Posted on November 4, 2015 by Frances Tse

Approving the Outer Parameters of State Significant Infrastructure

The Land and Environment Court has recently stated in Community Action for Windsor Bridge Inc v NSW Roads and Maritime Services & anor [2015] NSWLEC 167 that State significant infrastructure may be described and approved with considerable generality and flexibility.

The Windsor Bridge is the oldest existing crossing on the Hawkesbury River. One of the bridge’s approach roads runs through heritage listed Thompson Square, one of Australia’s oldest surviving public squares, laid out by Governor Macquarie in 1810.

The Windsor Bridge replacement project (‘Project’), involves the removal of the Windsor Bridge and the construction of a new replacement bridge and approach roads and the realignment and modification of access roads.

The Project was declared to be State significant infrastructure within the meaning of Part 5.1 of the Environmental Planning and Assessment Act 1979 (‘EPA Act‘) and was assessed and approved by the Minister for Planning under that Part.

One of the conditions of the approval required the RMS to submit a Strategic Conservation Management Plan (‘CMP’) to the Director-General for approval. The CMP must, among other things:

  • identify the heritage value of Thompson Square,
  • specify mitigation measures for Thompson Square, and
  • set out changes to the detailed design of the Project to mitigate the heritage impacts.

One of the arguments put forward by Community Action for Windsor Bridge in its challenge to the approval for the Project was that because the approval allowed changes to the detailed design of the Project through the CMP the approval lacked finality as the ultimate form and appearance of the Project was not discernible from the approval.

If the Project was the subject of a development application under Part 4 of the EPA Act, then the applicant may have succeeded in its argument because there is a line of cases which hold that a development consent under that Part which is not final and certain may not be valid (see Mison v Randwick Municipal Council (1991) 23 NSWLR 734 and Kindimindi Investments Pty Ltd v Lane Cove Council (2006) 143 LGERA 277).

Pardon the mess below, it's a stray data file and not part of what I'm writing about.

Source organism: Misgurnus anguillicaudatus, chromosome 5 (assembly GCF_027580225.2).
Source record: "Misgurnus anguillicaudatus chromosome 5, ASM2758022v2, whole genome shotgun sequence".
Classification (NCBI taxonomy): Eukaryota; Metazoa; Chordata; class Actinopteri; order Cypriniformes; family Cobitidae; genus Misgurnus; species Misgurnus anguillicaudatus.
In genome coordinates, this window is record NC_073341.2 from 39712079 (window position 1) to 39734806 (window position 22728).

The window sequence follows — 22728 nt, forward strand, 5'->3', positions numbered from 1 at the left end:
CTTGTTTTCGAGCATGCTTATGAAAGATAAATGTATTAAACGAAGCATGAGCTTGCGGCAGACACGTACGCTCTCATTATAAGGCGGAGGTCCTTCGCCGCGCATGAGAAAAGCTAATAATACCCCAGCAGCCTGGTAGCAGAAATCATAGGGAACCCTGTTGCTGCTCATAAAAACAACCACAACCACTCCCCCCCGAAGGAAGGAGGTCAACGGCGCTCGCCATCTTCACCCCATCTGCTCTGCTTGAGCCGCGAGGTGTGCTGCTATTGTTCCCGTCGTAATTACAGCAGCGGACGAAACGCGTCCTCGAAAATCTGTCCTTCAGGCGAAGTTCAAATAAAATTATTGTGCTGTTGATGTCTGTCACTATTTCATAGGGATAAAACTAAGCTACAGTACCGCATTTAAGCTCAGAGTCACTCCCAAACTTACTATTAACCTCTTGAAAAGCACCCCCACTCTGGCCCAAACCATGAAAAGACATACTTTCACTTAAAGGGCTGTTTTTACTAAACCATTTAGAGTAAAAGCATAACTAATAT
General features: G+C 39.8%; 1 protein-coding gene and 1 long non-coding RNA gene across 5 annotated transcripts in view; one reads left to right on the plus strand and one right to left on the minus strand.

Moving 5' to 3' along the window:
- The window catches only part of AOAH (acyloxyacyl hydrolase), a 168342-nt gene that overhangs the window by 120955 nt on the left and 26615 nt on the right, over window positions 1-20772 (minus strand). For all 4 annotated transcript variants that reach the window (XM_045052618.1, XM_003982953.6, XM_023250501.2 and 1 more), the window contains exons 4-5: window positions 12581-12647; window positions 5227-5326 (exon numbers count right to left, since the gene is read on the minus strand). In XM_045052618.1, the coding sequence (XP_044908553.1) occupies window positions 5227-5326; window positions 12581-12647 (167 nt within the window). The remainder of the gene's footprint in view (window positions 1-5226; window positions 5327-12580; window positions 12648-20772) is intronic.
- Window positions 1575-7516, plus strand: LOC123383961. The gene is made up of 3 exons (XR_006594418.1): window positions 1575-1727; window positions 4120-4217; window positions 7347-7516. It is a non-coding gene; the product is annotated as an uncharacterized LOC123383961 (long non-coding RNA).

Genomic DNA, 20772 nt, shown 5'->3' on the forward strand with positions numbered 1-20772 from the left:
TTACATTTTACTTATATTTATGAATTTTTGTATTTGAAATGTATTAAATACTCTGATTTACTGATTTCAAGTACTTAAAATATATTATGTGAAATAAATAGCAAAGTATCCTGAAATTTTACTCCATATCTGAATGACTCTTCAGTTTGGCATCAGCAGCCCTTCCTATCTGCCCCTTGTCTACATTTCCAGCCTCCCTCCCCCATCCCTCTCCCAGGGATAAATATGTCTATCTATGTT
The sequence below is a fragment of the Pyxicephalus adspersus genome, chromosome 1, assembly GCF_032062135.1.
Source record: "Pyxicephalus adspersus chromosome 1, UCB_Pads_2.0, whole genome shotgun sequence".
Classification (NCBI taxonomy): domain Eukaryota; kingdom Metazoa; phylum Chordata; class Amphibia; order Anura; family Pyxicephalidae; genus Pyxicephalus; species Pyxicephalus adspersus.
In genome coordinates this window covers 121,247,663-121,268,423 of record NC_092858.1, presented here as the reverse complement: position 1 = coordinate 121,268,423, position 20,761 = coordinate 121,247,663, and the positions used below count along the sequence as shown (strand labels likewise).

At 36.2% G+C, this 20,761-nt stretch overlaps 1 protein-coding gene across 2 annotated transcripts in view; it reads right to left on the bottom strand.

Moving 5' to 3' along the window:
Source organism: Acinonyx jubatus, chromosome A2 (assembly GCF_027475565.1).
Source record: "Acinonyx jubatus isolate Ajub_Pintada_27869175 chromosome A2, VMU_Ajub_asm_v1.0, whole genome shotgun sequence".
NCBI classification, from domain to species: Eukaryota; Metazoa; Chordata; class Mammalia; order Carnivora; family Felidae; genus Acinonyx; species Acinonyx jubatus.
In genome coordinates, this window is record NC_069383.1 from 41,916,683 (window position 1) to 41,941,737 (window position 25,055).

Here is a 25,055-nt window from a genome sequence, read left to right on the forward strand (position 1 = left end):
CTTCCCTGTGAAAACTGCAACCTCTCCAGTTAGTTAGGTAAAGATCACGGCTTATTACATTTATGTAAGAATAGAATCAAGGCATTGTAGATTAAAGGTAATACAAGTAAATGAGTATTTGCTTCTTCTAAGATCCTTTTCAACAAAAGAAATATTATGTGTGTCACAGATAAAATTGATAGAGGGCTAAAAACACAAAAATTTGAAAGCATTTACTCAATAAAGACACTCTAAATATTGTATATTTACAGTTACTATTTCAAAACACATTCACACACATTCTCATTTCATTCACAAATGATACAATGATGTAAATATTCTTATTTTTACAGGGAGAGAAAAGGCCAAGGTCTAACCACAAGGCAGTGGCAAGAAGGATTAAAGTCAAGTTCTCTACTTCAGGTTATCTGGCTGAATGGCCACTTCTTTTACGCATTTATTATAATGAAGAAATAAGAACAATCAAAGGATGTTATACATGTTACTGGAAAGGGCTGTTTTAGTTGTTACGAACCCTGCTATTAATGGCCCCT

The cases in respect of finality of development consents were not considered to be directly relevant because of the different wording in Part 4 and Part 5.1 of  the EPA Act. In particular, Part 4 requires consent to be granted to ‘the application’ either unconditionally or subject to conditions, or refused. Part 5.1, and in particular s115ZB, permits the granting of approval to the carrying out of the infrastructure with modifications as determined by the Minister.

The Court held that in respect of State significant infrastructure under Part 5.1 of the EPA Act:

  • there is no requirement for the infrastructure to be defined ‘to the last nut and bolt’,
  • State significant infrastructure may be described and approved with considerable generality and flexibility,
  • an approval under s115ZB defines the outer parameters of the proposed development, that is, the boundary between what is permissible and what remains prohibited, and
  • it is possible for matters of detailed design to be left for later determination provided the details are within the defined outer parameters.

The Court went as far to say that there would only have been a failure to properly approve the Project if it was not possible to discern from the terms of the approval the outer limits of what was permissible. In this case, the Court considered that the ‘outer parameters’ of the Project were a new bridge in a specified location which was approached from each side via a specified route.

While this case may give some security to the Minister in imposing similar conditions on other State significant infrastructure approvals, it would be reasonable to assume that minds may differ as to the level of generality that may be permissible when defining the ‘outer parameters’ of a project.

The case can be found here.